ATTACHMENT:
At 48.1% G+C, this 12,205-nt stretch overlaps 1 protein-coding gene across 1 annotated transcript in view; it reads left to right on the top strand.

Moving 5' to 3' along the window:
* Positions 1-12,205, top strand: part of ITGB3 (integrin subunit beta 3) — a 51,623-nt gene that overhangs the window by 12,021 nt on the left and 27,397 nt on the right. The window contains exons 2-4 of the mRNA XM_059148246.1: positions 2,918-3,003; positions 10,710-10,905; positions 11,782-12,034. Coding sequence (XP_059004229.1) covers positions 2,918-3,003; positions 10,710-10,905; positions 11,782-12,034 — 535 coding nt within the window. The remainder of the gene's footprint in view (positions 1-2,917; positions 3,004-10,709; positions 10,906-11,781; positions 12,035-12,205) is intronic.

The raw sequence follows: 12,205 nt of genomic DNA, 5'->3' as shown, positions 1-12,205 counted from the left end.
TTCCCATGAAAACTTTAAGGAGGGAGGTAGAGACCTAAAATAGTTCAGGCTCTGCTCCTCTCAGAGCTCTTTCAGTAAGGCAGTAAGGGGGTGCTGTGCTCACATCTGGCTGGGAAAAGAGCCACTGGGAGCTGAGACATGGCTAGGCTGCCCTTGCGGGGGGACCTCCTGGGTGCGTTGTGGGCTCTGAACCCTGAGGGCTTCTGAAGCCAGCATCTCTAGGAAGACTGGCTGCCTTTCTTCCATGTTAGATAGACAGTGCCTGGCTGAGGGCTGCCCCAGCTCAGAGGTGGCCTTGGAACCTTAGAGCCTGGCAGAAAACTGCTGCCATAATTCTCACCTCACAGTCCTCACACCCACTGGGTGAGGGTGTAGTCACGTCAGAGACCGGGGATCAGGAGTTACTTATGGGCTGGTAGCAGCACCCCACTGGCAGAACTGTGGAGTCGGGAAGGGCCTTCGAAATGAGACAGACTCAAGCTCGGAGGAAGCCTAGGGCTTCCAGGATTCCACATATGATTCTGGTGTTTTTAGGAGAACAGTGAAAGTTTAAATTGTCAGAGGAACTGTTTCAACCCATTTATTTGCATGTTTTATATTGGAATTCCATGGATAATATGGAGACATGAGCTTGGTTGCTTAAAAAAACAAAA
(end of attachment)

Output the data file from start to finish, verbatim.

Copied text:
At 48.1% G+C, this 12,205-nt stretch overlaps 1 protein-coding gene across 1 annotated transcript in view; it reads left to right on the top strand.

Moving 5' to 3' along the window:
* Positions 1-12,205, top strand: part of ITGB3 (integrin subunit beta 3) — a 51,623-nt gene that overhangs the window by 12,021 nt on the left and 27,397 nt on the right. The window contains exons 2-4 of the mRNA XM_059148246.1: positions 2,918-3,003; positions 10,710-10,905; positions 11,782-12,034. Coding sequence (XP_059004229.1) covers positions 2,918-3,003; positions 10,710-10,905; positions 11,782-12,034 — 535 coding nt within the window. The remainder of the gene's footprint in view (positions 1-2,917; positions 3,004-10,709; positions 10,906-11,781; positions 12,035-12,205) is intronic.

The raw sequence follows: 12,205 nt of genomic DNA, 5'->3' as shown, positions 1-12,205 counted from the left end.
TTCCCATGAAAACTTTAAGGAGGGAGGTAGAGACCTAAAATAGTTCAGGCTCTGCTCCTCTCAGAGCTCTTTCAGTAAGGCAGTAAGGGGGTGCTGTGCTCACATCTGGCTGGGAAAAGAGCCACTGGGAGCTGAGACATGGCTAGGCTGCCCTTGCGGGGGGACCTCCTGGGTGCGTTGTGGGCTCTGAACCCTGAGGGCTTCTGAAGCCAGCATCTCTAGGAAGACTGGCTGCCTTTCTTCCATGTTAGATAGACAGTGCCTGGCTGAGGGCTGCCCCAGCTCAGAGGTGGCCTTGGAACCTTAGAGCCTGGCAGAAAACTGCTGCCATAATTCTCACCTCACAGTCCTCACACCCACTGGGTGAGGGTGTAGTCACGTCAGAGACCGGGGATCAGGAGTTACTTATGGGCTGGTAGCAGCACCCCACTGGCAGAACTGTGGAGTCGGGAAGGGCCTTCGAAATGAGACAGACTCAAGCTCGGAGGAAGCCTAGGGCTTCCAGGATTCCACATATGATTCTGGTGTTTTTAGGAGAACAGTGAAAGTTTAAATTGTCAGAGGAACTGTTTCAACCCATTTATTTGCATGTTTTATATTGGAATTCCATGGATAATATGGAGACATGAGCTTGGTTGCTTAAAAAAACAAAA